How next-generation technologies are driving Industry 4.0
Posted by Ido Gur on Jun 15, 2020
Tags: • 5G • IoT • edge computing • Industry 4.0•
Empowering the fourth industrial revolution with smart communication technologies
The fourth industrial revolution is underway, and it’s transforming the world of production and manufacturing. Lights-out manufacturing, in which factories can function with little or no human supervision, is helping industry become safer and more sustainable. Connected systems on production floors are being used to optimize industry management. Sensors are being used to monitor environmental conditions and industrial control systems for predictive maintenance and risk management.
These are just some of the ways cyber-physical systems are changing the world.
Bringing computing infrastructure to the edge
IDC estimates that, by 2023, more than 50% of new computing infrastructure will be deployed in edge locations rather than corporate data centers. Today, the most common approach is to transmit data to a centralized system, such as a cloud platform, for processing. Naturally, this introduces some unavoidable limitations with regards to bandwidth and latency. Often, data has to pass through multiple physical systems spread across a large geographical area. With edge computing, data is collected, processed, and analyzed on a local device supported by a local network.
Traditionally, data analysis takes place externally, which ultimately delays decision-making. In other words, it takes more time to identify and resolve issues. Plant managers often have to wait for lengthy analyses before they can act. In many routine processes, the delays might not present a serious problem, but in other cases, any unnecessary delay can lead to disastrous consequences. For example, if a machine on the factory floor starts to overheat, it’s not much good receiving a notification after the damage has already become irreversible. But, with edge computing, it’s possible to automatically adjust processes to prevent damage and ensure the safety of workers on the factory floor. This reduces operating costs and risk alike.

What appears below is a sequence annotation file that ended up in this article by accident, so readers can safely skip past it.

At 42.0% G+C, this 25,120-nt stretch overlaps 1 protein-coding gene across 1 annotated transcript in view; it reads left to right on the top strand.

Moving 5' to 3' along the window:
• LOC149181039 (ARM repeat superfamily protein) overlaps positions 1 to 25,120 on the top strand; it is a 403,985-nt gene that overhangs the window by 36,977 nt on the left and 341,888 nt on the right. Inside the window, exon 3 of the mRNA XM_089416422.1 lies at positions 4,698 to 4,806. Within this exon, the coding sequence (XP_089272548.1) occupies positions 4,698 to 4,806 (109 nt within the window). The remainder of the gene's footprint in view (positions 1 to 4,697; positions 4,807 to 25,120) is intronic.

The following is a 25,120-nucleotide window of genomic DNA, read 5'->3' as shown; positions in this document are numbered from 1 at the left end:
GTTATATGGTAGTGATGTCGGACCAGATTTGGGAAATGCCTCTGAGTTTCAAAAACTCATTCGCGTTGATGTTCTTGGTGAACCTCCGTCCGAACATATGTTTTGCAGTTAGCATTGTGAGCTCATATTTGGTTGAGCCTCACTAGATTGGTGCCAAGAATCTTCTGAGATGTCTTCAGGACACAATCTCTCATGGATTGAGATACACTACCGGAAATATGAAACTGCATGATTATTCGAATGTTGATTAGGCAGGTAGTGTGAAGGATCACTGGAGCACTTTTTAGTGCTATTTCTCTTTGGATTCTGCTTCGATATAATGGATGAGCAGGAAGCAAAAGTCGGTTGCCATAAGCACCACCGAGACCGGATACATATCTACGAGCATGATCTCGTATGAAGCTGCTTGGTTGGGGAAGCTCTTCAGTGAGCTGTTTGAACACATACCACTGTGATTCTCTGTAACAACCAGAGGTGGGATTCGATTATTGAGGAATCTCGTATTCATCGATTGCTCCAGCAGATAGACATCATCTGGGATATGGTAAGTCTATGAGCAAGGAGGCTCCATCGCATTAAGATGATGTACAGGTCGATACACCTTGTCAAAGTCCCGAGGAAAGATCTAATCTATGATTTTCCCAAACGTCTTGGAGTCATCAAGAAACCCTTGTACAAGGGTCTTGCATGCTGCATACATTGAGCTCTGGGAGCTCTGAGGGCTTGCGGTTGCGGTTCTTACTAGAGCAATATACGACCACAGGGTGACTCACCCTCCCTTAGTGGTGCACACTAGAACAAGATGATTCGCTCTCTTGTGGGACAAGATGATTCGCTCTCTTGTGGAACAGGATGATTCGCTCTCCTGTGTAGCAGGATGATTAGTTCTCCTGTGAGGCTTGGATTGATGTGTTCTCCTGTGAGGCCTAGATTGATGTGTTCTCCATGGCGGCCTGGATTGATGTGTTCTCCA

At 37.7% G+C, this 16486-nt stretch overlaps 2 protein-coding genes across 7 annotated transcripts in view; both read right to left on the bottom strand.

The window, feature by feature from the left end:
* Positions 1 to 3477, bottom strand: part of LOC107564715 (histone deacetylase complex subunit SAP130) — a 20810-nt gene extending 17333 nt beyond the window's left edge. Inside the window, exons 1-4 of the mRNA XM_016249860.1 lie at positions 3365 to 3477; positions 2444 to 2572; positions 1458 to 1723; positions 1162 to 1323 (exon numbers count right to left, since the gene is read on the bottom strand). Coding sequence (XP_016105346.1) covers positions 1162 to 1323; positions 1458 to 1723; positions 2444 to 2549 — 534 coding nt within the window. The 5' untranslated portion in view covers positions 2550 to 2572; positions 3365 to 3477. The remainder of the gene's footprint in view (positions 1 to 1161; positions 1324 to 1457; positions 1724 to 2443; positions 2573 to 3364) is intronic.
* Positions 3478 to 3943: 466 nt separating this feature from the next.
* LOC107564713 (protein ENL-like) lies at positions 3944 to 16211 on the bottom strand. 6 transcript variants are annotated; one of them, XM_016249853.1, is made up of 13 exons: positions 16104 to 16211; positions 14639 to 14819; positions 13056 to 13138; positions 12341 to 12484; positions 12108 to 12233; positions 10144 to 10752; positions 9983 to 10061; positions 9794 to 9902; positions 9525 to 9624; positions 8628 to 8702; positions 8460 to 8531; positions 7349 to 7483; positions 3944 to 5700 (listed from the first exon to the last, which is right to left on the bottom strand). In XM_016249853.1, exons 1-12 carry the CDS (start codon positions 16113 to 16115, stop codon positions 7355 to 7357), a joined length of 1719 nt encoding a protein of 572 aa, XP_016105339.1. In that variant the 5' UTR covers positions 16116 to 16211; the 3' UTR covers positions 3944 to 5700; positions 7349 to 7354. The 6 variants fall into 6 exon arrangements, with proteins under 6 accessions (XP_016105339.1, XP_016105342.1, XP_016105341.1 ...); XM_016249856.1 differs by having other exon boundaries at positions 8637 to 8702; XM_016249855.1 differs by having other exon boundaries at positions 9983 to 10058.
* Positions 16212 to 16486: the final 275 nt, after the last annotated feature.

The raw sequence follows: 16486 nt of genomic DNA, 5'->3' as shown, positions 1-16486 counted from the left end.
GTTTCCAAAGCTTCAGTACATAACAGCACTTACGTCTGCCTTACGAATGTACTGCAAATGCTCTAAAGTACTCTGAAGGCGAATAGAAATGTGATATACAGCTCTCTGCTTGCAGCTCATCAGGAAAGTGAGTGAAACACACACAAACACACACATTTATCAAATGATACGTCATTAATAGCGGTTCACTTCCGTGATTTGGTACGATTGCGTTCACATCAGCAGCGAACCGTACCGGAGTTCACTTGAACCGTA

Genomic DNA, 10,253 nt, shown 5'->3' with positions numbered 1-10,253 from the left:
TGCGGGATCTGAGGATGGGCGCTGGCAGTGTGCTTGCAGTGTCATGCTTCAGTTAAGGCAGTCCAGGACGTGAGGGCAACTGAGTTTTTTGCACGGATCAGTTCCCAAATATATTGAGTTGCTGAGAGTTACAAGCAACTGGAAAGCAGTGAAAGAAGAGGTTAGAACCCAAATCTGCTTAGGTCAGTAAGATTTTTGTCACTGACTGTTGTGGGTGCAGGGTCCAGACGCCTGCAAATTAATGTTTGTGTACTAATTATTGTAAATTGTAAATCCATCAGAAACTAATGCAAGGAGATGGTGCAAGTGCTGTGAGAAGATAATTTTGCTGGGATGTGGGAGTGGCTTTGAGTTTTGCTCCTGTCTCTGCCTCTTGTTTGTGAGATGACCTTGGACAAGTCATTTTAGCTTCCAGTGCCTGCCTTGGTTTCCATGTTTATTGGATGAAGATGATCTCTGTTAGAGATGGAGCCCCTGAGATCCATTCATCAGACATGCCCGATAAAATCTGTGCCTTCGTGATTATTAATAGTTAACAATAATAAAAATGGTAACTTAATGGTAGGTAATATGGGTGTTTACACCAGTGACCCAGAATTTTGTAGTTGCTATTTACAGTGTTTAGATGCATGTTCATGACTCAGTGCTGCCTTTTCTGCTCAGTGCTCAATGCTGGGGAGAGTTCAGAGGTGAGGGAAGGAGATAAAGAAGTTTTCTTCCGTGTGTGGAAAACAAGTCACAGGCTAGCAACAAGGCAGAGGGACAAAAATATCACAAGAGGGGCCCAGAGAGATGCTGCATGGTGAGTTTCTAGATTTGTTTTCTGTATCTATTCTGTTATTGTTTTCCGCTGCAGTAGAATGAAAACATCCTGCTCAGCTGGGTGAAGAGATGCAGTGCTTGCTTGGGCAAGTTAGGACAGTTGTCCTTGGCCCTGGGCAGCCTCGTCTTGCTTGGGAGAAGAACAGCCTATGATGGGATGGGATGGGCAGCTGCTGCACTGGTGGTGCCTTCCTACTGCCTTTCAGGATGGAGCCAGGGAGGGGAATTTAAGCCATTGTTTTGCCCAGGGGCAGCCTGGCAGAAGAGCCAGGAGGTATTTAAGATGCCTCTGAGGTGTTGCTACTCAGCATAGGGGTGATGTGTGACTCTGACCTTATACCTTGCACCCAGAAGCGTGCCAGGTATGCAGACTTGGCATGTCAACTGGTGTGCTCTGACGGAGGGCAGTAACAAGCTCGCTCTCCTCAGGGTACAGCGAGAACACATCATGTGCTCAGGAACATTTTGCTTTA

Facilitating millisecond response times with 5G
When it comes to industrial control systems, response times are everything. Transferring data from sensors on the factory floor over to a cloud data center, which could be hundreds of miles away, takes time. Moreover, conventional wireless networks don’t offer the coverage required in larger production shops without using range extenders. These increase latency and reduce performance anyway. Previous generation 4G mobile networks aren’t an adequate solution either, since they need to transmit data via an external network operator, which also leads to reduced speeds and longer delays.
5G changes that with the introduction of private mobile networks. In essence, these are the next generation of local area networking. Bringing latency down to just a few milliseconds and enormous bandwidth to a huge number of devices, private 5G networks are a key driver in the adoption of edge computing networks. As a result, it’s possible to build ultra-fast, ultra-reliable local communication networks that are ready to accommodate the needs of complex industrial IoT infrastructures.
Closing the control loop with artificial intelligence
Going back to our previous example, when a machine overheats, it will either be necessary to turn it off or change its operational variables or surrounding conditions so that it can continue to operate safely. Even if plant managers do receive the alert in time, they still need to act. They might only have time to sound the alarm and get everyone to safety if there’s a risk of fire or explosion. In the meantime, there may be a high risk of serious and costly damage or worse, personal injury. But no matter how astute the plant manager might be, humans are still slower than computers.
Artificial intelligence closes the loop by taking the sensory information from IoT devices on the factory floor and acting on it in real time. But AI is also a data-heavy and computing-intensive, hence the need for edge computing to process, analyze, and act upon that information in real time. One of the best ways to achieve this is through GPU virtualization, which uses cutting-edge performance hardware for real-time AI processing right there on the factory floor.